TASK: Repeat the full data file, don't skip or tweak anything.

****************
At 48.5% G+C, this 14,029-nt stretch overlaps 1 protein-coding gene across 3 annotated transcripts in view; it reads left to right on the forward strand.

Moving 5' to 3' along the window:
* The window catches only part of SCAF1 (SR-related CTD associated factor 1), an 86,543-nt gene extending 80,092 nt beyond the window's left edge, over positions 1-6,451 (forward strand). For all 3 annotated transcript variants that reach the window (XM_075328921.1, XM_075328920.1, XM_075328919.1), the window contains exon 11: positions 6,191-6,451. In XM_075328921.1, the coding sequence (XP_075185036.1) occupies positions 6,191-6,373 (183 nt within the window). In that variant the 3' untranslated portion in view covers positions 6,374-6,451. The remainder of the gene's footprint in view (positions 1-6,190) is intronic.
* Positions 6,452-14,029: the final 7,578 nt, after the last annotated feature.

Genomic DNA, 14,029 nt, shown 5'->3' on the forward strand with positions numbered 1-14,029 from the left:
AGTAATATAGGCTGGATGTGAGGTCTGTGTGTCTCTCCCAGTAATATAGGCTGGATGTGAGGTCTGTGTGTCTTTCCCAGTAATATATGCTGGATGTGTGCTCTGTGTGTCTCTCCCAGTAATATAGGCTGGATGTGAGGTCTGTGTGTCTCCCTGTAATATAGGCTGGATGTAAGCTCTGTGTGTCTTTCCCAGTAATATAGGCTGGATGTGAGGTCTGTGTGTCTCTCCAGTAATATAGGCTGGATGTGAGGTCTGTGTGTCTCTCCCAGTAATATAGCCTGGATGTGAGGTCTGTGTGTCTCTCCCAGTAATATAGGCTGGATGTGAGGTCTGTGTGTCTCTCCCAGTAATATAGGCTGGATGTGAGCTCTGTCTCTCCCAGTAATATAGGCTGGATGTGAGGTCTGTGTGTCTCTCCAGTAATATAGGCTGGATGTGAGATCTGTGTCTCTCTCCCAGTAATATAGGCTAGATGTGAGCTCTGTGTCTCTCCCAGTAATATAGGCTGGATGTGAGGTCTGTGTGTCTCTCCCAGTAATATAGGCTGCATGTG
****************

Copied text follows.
At 48.5% G+C, this 14,029-nt stretch overlaps 1 protein-coding gene across 3 annotated transcripts in view; it reads left to right on the forward strand.

Moving 5' to 3' along the window:
* The window catches only part of SCAF1 (SR-related CTD associated factor 1), an 86,543-nt gene extending 80,092 nt beyond the window's left edge, over positions 1-6,451 (forward strand). For all 3 annotated transcript variants that reach the window (XM_075328921.1, XM_075328920.1, XM_075328919.1), the window contains exon 11: positions 6,191-6,451. In XM_075328921.1, the coding sequence (XP_075185036.1) occupies positions 6,191-6,373 (183 nt within the window). In that variant the 3' untranslated portion in view covers positions 6,374-6,451. The remainder of the gene's footprint in view (positions 1-6,190) is intronic.
* Positions 6,452-14,029: the final 7,578 nt, after the last annotated feature.

Genomic DNA, 14,029 nt, shown 5'->3' on the forward strand with positions numbered 1-14,029 from the left:
AGTAATATAGGCTGGATGTGAGGTCTGTGTGTCTCTCCCAGTAATATAGGCTGGATGTGAGGTCTGTGTGTCTTTCCCAGTAATATATGCTGGATGTGTGCTCTGTGTGTCTCTCCCAGTAATATAGGCTGGATGTGAGGTCTGTGTGTCTCCCTGTAATATAGGCTGGATGTAAGCTCTGTGTGTCTTTCCCAGTAATATAGGCTGGATGTGAGGTCTGTGTGTCTCTCCAGTAATATAGGCTGGATGTGAGGTCTGTGTGTCTCTCCCAGTAATATAGCCTGGATGTGAGGTCTGTGTGTCTCTCCCAGTAATATAGGCTGGATGTGAGGTCTGTGTGTCTCTCCCAGTAATATAGGCTGGATGTGAGCTCTGTCTCTCCCAGTAATATAGGCTGGATGTGAGGTCTGTGTGTCTCTCCAGTAATATAGGCTGGATGTGAGATCTGTGTCTCTCTCCCAGTAATATAGGCTAGATGTGAGCTCTGTGTCTCTCCCAGTAATATAGGCTGGATGTGAGGTCTGTGTGTCTCTCCCAGTAATATAGGCTGCATGTG